Developed by Pieces Interative. Published by Paradox Interactive. Released May 26, 2015. Available on PC and PlayStation 4. Review copy provided by publisher.
I absolutely adored the original Magicka. On the surface it was a humorous parody game filled with fantasy tropes and pop culture references. But under its hood was a powerfully robust magic system that let any wizard to become a god among men - when used correctly. Unfortunately players are generally as fallible as the wizards themselves, so what usually happened is one spellcasting disaster after another until everyone was in hysterics. Watching the chaos unfold was one of Magicka's greatest pleasures, even if you wiped out yourself, your team, and the surrounding village.
Now after a diversion into MOBAs with Wizard Wars, Paradox Interactive has returned to its co-op roots with Magicka 2. For Magicka fans, expectations are high. After all, this is one of Paradox's most popular games even as it racks up accidental player kills - that's a hard act to follow.
The good news is all of Magicka's co-op gameplay, chuckle-worthy humor, and unfolding chaos is included here, as are improvements that will delight long-time fans. But on the flip side, Magicka 2 might actually be too similar to its predecessor. Outside of visual and UI overhauls, there's not a lot differentiating this particular campaign from previous DLC expansions. It's not Magicka 2 as much as Magicka 2.0, an upgrade to old gameplay instead of a product that breaks new ground.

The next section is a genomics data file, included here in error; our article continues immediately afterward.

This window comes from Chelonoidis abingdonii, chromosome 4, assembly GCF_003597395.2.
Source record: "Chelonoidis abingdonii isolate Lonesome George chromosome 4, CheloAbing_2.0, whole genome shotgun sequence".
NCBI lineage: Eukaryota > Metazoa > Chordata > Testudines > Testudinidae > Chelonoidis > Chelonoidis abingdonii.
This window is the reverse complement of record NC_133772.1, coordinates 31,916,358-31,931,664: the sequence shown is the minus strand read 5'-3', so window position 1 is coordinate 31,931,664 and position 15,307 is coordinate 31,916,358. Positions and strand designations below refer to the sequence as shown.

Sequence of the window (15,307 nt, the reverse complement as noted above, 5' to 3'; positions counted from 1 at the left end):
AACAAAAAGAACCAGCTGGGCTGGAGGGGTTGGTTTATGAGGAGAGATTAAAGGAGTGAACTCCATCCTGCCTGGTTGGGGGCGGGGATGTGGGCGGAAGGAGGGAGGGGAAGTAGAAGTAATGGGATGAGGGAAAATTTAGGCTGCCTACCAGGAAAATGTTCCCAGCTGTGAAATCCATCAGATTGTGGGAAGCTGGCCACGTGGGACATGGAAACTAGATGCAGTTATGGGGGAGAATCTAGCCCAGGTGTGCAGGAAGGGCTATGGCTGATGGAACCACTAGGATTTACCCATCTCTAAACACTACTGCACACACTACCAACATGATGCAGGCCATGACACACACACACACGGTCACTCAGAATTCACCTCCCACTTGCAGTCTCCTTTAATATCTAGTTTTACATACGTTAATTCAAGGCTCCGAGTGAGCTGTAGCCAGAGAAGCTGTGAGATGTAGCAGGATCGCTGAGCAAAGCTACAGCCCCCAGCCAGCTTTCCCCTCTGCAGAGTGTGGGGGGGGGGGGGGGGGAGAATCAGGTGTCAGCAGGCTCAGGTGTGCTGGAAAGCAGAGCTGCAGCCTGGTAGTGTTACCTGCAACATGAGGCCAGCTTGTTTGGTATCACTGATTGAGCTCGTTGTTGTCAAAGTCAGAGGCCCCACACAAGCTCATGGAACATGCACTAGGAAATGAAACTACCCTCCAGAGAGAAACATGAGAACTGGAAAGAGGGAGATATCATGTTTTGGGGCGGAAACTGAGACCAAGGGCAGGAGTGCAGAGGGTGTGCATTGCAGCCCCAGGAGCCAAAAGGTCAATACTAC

Thankfully, when it comes to Magicka, more of the same isn't bad... as long as you have a Revive magick handy.
Magicka 2 opens forty years after the events of Wizard Wars, where the constant battles and resurrections destroyed all magical orders and left the survivors reeling from spellcasting side-effects. With the wizards effectively destroyed, humanity has entered a new golden age where no one need fear their villages and crops being accidentally destroyed in a battle. But evil still exists, and a new prophecy threatens the balance - a girl has been born who will absorb all magical energies expended from the Wizard Wars to change Midgard for good. As dark forces march to prevent the prophecy, Vlad - who is absolutely not a vampire - returns seeking one to four surviving wizards who can protect her until the time is right.
As far as stories go, Magicka 2 is a good one, although it's not breaking the mold when it comes to generic fantasy tropes. Outside of a solid mid-point twist it's fairly comparable to Magicka 1, following a quest through human settlements, forests, snow-covered landscapes, underground caverns, and other typical fantasy locales. Thankfully Magicka's parody status rears up to change the tune - such as when Vlad's important quest narration is also overheard by enemies, or how NPCs always interpret your protagonist's silence as implicit agreement for insane tasks. Some of the humor is a little too referential to be lasting - like Jon Frost who knows nothing outside of the three-foot Wall of ice blocks he defends - but it makes for a unique world all the same.